Running for gold and respect for Baltimore
Stacy M. Brown | 12/2/2016, 6 a.m.
BALTIMORE William Johns, 56, will put on for his beloved city at the World Masters Games next spring in Auckland, New Zealand.
The lifelong Charm City resident will compete in track and field games at the world’s largest multi-sporting event. He hopes to bring home the gold. But more than anything, he wants to use this global platform to inspire the people in his own community and to share the true spirit of Baltimore with the world— a spirit of resilience. The same spirit that saw Johns through competitions at local and national levels of the Senior Olympics, a prerequisite for competing in the World Masters Games.
Johns will have the honor of carrying the Maryland flag during the opening ceremonies.
“I work seven days a week and you’ve got to live life despite so much negativity,” Johns said. “I’m proud to be from Baltimore and I’m doing this so that young people can see positive things. There is all of this killing, all of this negativity that’s associated with being from Baltimore and I’m thinking that, with these games, I can make an imprint; I can show something positive about Baltimore.”
The Games began in 1985 in Toronto, Canada and is held every four years. The goal of the event is to broaden the message of the original Olympics Games mantra, “sport for all,” by encouraging participation in sport across the lifespan. The philosophies of the Masters Games are to promote friendship and understanding, along with competition, between mature sports people regardless of age, gender, race, religion, or sport status. Anyone is welcome to participate, and participation is not limited to competition. Individuals and teams can sign up just for fun.
“I had read about the Senior Olympics as I was turning 51 and I decided to try out,” Johns said, who went on to win Silver in the 100 and 200-meter hurdles and Gold in the 400.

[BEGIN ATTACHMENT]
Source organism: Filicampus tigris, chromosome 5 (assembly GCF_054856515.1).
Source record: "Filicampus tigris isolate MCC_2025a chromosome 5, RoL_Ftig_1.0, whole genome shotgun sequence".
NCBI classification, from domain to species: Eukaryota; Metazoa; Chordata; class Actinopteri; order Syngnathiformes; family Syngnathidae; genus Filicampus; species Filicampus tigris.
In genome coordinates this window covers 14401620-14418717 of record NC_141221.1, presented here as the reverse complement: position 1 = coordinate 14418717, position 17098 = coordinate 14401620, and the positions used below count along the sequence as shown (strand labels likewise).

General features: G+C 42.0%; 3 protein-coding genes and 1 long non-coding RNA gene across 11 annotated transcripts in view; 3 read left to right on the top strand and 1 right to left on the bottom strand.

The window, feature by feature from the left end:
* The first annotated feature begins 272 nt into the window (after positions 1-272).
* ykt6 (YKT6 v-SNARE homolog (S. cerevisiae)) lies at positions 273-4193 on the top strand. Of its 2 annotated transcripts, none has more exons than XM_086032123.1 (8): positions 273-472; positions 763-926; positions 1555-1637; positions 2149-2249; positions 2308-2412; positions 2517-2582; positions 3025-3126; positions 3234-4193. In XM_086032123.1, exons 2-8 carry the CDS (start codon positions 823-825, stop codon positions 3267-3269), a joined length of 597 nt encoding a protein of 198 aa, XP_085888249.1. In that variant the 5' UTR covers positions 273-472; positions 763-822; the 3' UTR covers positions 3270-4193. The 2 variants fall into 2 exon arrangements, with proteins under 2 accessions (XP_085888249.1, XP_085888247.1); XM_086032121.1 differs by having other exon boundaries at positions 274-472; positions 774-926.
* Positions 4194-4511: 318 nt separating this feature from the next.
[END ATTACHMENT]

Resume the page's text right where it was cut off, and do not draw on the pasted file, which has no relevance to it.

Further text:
“I realized that you had to quality in the Senior Olympics in your state to go to the nationals and I started winning medals and meeting different people.”
Not only was Johns enjoying the competition, but he also looks forward to meeting new people and building new relationships through is participation in the game franchise. He participated in the USA Nationals in Minnesota earlier this year where he qualified for the World Masters Games.
“A lady saw me wearing black and gold and asked me if I was from Pittsburgh,” Johns said. “I told her that I’m from Baltimore where the Ravens play. I had to let her know about the positives of Baltimore.”
At the World Masters Games, Johns will compete among 25,000 athletes from 100 countries, representing 28 sports and 45 disciplines.
Johns, a veteran automotive supervisor in the city’s General Services Department, began track and field as a high school student in the ‘70s. Years of dedication and grueling training led him to a state championship win and a No. 1 ranking.
In 1978, Johns’ running and hurdling abilities took him all the way to the Junior Olympics, where he captured a Silver Medal and became a contender for the Olympics in California. In 2011, he competed in the Maryland Senior Olympics, winning Silver and Gold.
He continued all the way to the 2013 National Senior Games in Cleveland, Ohio where his wins qualified him for the relay team that took second place.
A year later, Johns took the Silver medal in the Delaware Senior Olympics and in 2015, the Bronze at the National Senior Games in Minnesota.
He says his wife, Patrice Ross Johns; son, William Johns; and daughter, Tanaia Johnson, have been inspirations. His mother is the one person he hopes will make it out to next year’s race. He said for whatever reason, she’s never see him compete.
“But, I’m going to give it my all and do something positive for Baltimore. I’m planning to go to New Zealand and give them all a great show.”